NCDRC | What are the obligations of the insured taking a Marine Insurance Policy? Principle of Utmost Good Faith favours whom? Commission delineates

National Consumer Disputes Redressal Commission (NCDRC): Anup K. Thakur (Presiding Member) dismissed a consumer complaint against the insurance company in case of a Marine Cargo Specific Voyage Policy, holding that it was for the insured/complainant to ensure full compliance of all the policy conditions in its own interest and that the principle of utmost good faith in the present case favoured the insurance company strongly.

Complainant, Mauria Udyog Ltd. and Jotindra Steel & Tubes Ltd. purchased marine cargo-specific voyage insurance policy from United Insurance Co. Ltd., Noida (OP-1) and facts in both the cases are identical.

Issue for Consideration:

Whether the OP had committed any deficiency in service by withdrawing the guarantee and impliedly, denying the insurance claim on the ground that the Marine Vessel (M.V )was not a classified M.V ad did not satisfy the condition mentioned in the policy viz. “Institute Classification Clause with deletion of held cover provision”.

Bench stated that both parties claimed that they had acted in good faith.

OP’s case was that it depended entirely on the information furnished by the insured to issue the policy and when it came to know that the M.V. was not a classified M.V., it immediately withdrew the guarantee it had extended to the adjusters and informed the complainant.

Complainant, on the other hand, argued that it supplied information on the M.V. when it came to it’s knowledge as it was only one of the importers of cargo, on CIF basis, it had no means of knowing the classification of the vessel any sooner. Further, it was not it’s responsibility alone to have ascertained the classification of the M.V. and the implied seaworthiness or otherwise. OP too could have and should have ascertained the M.V.’s classification status, as per it’s own internal circulars. That the OP singularly failed to do so was a deficiency in service and the complainant should not have to suffer repudiation of its genuine claim on this account.

Insurance contract is a contract of utmost good faith, as laid down by the Supreme Court.


Whether the principle of good faith was violated?

Bench on perusal of the records found that M.V. was old and that at the time of it’s engagement in the instant case, it was not classed with any approved society under the International Association of Classification Societies (IACS).

This finding of the surveyor has not been disputed. Indeed, complainant’s argument has remained confined to claiming that it was not as if the vessel was not classified at all; rather, it was listed in the International Register of Shipping. OP has, on the other hand, firmly held that the vessel was not classified as required by the policy clause “Institute Classification Clause with deletion of held cover provision”. Indisputably, therefore, it can be safely concluded that as per OP’s policy clause, the vessel was not worthy of being insured. Yet, it was.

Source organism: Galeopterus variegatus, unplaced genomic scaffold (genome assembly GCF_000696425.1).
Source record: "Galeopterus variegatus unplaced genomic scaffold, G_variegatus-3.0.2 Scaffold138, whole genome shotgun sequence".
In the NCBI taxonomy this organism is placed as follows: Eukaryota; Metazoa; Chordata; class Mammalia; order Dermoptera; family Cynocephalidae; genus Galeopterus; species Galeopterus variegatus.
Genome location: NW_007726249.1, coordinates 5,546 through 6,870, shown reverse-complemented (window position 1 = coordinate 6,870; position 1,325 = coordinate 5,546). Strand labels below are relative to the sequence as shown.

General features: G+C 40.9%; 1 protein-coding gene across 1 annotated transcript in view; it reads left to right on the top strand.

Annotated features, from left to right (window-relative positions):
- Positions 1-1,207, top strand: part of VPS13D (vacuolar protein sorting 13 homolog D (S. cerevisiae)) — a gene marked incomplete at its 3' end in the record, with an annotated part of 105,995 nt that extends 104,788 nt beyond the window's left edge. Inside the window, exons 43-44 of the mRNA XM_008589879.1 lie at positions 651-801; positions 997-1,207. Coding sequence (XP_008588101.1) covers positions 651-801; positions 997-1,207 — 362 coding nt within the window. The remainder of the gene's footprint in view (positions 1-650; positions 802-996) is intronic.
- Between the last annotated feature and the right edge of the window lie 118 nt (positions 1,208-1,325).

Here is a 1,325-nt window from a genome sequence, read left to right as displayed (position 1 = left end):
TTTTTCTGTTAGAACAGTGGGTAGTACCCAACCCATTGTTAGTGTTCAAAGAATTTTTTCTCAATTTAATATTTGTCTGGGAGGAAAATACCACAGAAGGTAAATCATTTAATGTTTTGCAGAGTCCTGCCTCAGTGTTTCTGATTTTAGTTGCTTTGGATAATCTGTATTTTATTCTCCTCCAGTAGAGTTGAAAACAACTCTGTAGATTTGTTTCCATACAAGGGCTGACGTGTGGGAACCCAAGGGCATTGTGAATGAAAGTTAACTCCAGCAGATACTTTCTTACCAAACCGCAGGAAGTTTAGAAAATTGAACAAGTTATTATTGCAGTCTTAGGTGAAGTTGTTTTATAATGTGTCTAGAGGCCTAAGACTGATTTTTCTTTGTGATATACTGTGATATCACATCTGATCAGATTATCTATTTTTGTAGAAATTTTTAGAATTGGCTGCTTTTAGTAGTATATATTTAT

Should the OP have insured the complainant’s cargo, without full knowledge of the vessel and its classification?

Bench held that the complainant failed to establish it’s case.


It was the complainant, the importer, who had purchased the insurance cover. It was, therefore, reasonable that it had to be vigilant about all the conditions of taking an insurance cover.

The complainant, a regular importer, ought to have known the terms and conditions accompanying a Marine Cargo Specific Voyage Policy.

Although was for the OP to do the necessary due diligence on the classification of the vessel, but, It was the complainant whose cargo was to be insured against all risks associated with the marine voyage. It was therefore for the complainant to have ensured full compliance of all the policy conditions, in it’s own interest.

Hence, merely a cover note, with details of vessel and voyage left blank, on “To Be Declared” basis, from the OP-insurance company, could not have meant that the complainant could then have assumed the contract of insurance as complete and taken no further steps other than a mere communication of details of the shipment, including the vessel’s name, to the OP.

Bench, however, added that it was unreasonable for the OP insurance company to proceed on good faith and issue the insurance policy, in the hope that all the terms and conditions would be complied with, if and when a claim were to be filed.

OP displayed the good faith in issuing the insurance policy, leaving the box in the policy schedule blank.

Utmost Good Faith

The principle of utmost good faith, in the instant case, favours the OP strongly. It was the complainant’s responsibility, first and foremost, to have kept the OP fully apprised of the classification status of the M.V. as soon as it came to know.

In view of the above discussion, the instant consumer complaint was dismissed. [Mauria Udyog Ltd. v. United India Insurance Company Ltd., 2021 SCC OnLine NCDRC 16, decided on 28-01-2021]

Advocates for the parties:

For the Complainant:  Joy Basu, Sr. Advocate with T.S. Ahuja, Advocate

For the Opposite Parties: Amit Kr. Singh, Advocate

One comment

  • This is very useful post. It will help ship owners. Thanks.

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